If you feel pain in your tooth while you're drinking or eating something hot or cold you might need a root canal. The sensitivity can manifest itself as a sharp pain or a dull ache, and if you can feel it for a longer period of time, even after you finish drinking or earing.
Sensitivity to Hot and Cold
For those needing a root canal, the sensitivity and pain from the hot and cold lingers long after the drink or food.
A dentist can tap on the problem tooth to determine whether pain appears when adequate pressure is applied. The painful feeling can mean that a root canal is required.
In many cases, a toothache is caused by a cavity that can be treated without the need for a root canal. However, we find that intense pain can often be due to an infection severe enough to warrant a root canal.
Severe Tooth Pain and/or Sensitivity
Tooth pain and sensitivity could indicate that you need a filling or a root canal. If the pain is persistent and strong, or if your teeth feel particularly weak, it is likely that your tooth's pulp is damaged and that you will need a root canal.
If you wait a long time to undergo a root canal, bacteria will attack the tip of the tooth's root, causing serious bone loss. Such bone loss can result in tooth loss.
Tooth nerve pain can feel severe like a sharp, stabbing pain or as little as a dull ache. If your tooth nerve is exposed, particular foods and drinks will probably trigger the pain. Pain in an exposed tooth nerve can be triggered by foods and drinks that are hot or cold, sugary, acidic, or sour.
When you get an x-ray, this will give definitive proof that you need to get a root canal. The x-ray gives the dentist a clear view of any infection in the tooth especially one at the root of the tooth.
Some Minor Pain Is Normal After Root Canal Treatment
Soon, the discomfort will go away, but until then, you can take over-the-counter pain relievers like ibuprofen or acetaminophen. There are a few reasons that you may experience some pain even though the nerve of your tooth has been removed during root canal therapy.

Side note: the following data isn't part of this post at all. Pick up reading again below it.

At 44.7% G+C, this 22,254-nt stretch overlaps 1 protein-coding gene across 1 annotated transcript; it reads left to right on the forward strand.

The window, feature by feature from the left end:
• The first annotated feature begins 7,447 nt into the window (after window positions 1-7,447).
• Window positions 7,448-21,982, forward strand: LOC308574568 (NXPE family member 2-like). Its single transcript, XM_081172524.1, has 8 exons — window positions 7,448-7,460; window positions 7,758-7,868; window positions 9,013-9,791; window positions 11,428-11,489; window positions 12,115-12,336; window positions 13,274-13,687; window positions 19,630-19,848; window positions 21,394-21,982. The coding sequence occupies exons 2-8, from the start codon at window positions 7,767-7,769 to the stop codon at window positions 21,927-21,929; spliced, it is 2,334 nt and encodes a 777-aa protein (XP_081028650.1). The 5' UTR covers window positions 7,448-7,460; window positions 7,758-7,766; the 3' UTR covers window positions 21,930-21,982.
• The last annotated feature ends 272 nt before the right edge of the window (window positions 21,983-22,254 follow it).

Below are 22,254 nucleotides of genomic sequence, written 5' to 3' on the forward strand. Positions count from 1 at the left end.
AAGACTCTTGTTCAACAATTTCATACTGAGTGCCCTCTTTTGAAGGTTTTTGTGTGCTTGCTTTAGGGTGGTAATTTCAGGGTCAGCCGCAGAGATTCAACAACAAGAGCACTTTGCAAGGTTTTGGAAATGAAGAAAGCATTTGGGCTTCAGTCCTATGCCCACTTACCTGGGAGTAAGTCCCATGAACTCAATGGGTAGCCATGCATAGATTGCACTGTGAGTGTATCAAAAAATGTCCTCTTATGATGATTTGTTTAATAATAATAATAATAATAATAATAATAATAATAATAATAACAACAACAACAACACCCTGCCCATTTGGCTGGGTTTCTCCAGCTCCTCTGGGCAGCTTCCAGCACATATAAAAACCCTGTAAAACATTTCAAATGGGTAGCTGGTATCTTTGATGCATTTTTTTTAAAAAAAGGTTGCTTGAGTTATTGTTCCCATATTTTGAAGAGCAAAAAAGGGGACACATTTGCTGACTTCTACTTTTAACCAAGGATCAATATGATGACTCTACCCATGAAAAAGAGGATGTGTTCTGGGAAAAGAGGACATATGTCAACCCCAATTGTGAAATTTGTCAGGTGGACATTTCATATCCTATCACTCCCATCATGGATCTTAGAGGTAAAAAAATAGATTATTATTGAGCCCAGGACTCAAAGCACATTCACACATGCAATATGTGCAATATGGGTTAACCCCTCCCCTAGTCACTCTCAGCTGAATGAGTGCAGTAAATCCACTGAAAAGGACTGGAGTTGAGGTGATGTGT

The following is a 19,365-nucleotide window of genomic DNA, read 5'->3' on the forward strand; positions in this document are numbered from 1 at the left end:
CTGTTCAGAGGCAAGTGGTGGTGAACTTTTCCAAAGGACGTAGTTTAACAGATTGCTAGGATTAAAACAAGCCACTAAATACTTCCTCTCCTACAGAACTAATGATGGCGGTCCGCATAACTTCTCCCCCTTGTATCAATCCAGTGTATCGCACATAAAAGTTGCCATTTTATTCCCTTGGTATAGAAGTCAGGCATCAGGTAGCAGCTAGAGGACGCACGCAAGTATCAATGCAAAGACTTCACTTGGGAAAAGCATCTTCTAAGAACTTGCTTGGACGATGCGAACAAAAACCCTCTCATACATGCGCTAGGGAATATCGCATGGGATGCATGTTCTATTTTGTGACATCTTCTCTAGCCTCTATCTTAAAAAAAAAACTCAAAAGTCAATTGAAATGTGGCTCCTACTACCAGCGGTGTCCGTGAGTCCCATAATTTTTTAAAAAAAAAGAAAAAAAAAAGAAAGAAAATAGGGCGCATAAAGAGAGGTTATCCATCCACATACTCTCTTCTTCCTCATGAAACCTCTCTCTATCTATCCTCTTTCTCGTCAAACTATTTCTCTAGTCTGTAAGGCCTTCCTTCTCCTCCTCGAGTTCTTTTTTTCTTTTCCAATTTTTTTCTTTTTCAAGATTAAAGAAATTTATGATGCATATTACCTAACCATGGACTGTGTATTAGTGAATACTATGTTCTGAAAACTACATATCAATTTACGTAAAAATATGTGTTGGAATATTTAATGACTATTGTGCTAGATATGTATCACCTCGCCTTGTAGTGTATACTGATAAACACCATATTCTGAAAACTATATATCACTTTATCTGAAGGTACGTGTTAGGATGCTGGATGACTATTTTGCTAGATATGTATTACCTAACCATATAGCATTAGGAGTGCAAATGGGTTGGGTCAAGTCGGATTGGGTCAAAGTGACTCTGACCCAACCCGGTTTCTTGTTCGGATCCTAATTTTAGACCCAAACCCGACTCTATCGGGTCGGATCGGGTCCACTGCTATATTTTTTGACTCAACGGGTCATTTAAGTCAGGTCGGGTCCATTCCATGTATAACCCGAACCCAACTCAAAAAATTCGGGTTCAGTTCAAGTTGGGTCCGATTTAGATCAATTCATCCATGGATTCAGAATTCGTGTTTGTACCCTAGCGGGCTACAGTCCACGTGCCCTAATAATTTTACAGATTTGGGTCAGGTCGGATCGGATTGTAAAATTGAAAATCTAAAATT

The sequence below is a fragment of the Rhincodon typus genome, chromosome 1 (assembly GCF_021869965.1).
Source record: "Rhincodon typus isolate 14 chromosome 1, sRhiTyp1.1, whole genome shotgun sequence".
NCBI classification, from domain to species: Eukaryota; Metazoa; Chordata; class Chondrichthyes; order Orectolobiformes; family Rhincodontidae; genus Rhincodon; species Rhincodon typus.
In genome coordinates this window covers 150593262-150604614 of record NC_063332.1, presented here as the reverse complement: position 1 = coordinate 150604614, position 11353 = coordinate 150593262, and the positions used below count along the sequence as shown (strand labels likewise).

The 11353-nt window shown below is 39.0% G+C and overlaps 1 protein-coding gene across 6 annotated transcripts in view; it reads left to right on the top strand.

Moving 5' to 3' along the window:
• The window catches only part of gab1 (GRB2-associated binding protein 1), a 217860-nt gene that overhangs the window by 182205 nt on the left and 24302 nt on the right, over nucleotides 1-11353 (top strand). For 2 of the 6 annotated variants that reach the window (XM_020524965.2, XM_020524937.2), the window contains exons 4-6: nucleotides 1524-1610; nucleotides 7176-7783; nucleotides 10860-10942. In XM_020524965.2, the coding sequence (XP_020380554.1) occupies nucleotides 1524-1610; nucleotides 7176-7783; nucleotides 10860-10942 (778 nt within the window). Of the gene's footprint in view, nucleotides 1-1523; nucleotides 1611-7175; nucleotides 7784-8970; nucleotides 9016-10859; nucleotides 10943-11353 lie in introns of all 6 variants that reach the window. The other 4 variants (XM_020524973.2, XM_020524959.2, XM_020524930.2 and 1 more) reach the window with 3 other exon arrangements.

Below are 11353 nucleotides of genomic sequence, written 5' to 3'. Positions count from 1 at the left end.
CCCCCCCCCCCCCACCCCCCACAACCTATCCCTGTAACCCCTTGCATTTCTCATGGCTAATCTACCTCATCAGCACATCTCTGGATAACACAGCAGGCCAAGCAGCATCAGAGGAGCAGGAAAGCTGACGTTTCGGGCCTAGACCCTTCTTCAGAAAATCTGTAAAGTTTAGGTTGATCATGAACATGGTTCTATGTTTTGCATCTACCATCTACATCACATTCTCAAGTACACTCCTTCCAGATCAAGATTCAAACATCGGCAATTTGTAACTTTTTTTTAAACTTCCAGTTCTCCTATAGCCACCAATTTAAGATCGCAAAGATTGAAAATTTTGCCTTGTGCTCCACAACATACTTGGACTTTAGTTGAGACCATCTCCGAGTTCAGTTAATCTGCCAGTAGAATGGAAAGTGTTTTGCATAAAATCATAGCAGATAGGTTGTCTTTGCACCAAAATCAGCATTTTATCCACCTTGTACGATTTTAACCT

A root canal infection brings severe pain in its wake. The pain intensifies when you bite down or place pressure on the affected tooth. Additionally, you may experience tooth sensitivity when you eat hot or cold food and drinks. The pain can also originate from inflammation of the gums.
If the infection has seeped into the tooth's pulp, then root canal therapy becomes unavoidable. On the contrary, fillings can be used instead of a root canal if the tooth has a smaller cavity or a minor decay, which has not yet reached the pulp.
Initial Root Canal Recovery Time
Your tooth will be numb for up to four hours after a root canal. You'll be able to return to work or school on the same day after your root canal treatment.
If the deepest layers of the pulp become infected, it may be too late to save the tooth. In addition, if a large portion of the tooth is lost and a crown cannot be placed on what's left, root canal treatment is no longer a viable solution.
Avoid any kind of alcohol or tobacco for at least 24 hours before the root canal to prepare your gums for the local anesthetic. Get a full night of sleep the evening before the procedure. Take an anti-inflammatory painkiller before you arrive at the endodontist's office.
Apply an ice pack to soothe and calm the pain. Take an over-the-counter pain medication such as Ibuprofen to help relieve pain and reduce swelling. Try a saltwater gargle. Saltwater can help fight infection after root canals and ease the pain.
The average root canal treatment is 30 to 60 minutes long. More complex cases may take around 90 minutes. A root canal typically requires one or two appointments to complete.
Your dentist can perform an examination and do an x-ray to determine what is causing the pain that you're experiencing. If the pain is isolated to just one tooth, infection or irritation of the nerves of that tooth are most likely the cause.
Although any tooth can have decay form and need a root canal, the back molars are the most common teeth to need root canals.
Most antibiotics like Amoxicillin are not viable to cure a root canal infection. Once the disease has reached its roots, it means the blood vessels with antibacterial defenses have broken down. Hence, antibiotics cannot penetrate inside the tooth into the root where the problem lies.
As soon as you find out you need a root canal, you need antibiotics right away. Don't delay! It could turn into a life-threatening condition if you don't.
The root canal procedure is completed in two separate visits to ensure that the tooth is thoroughly cleaned out, sealed up, and protected from further damage.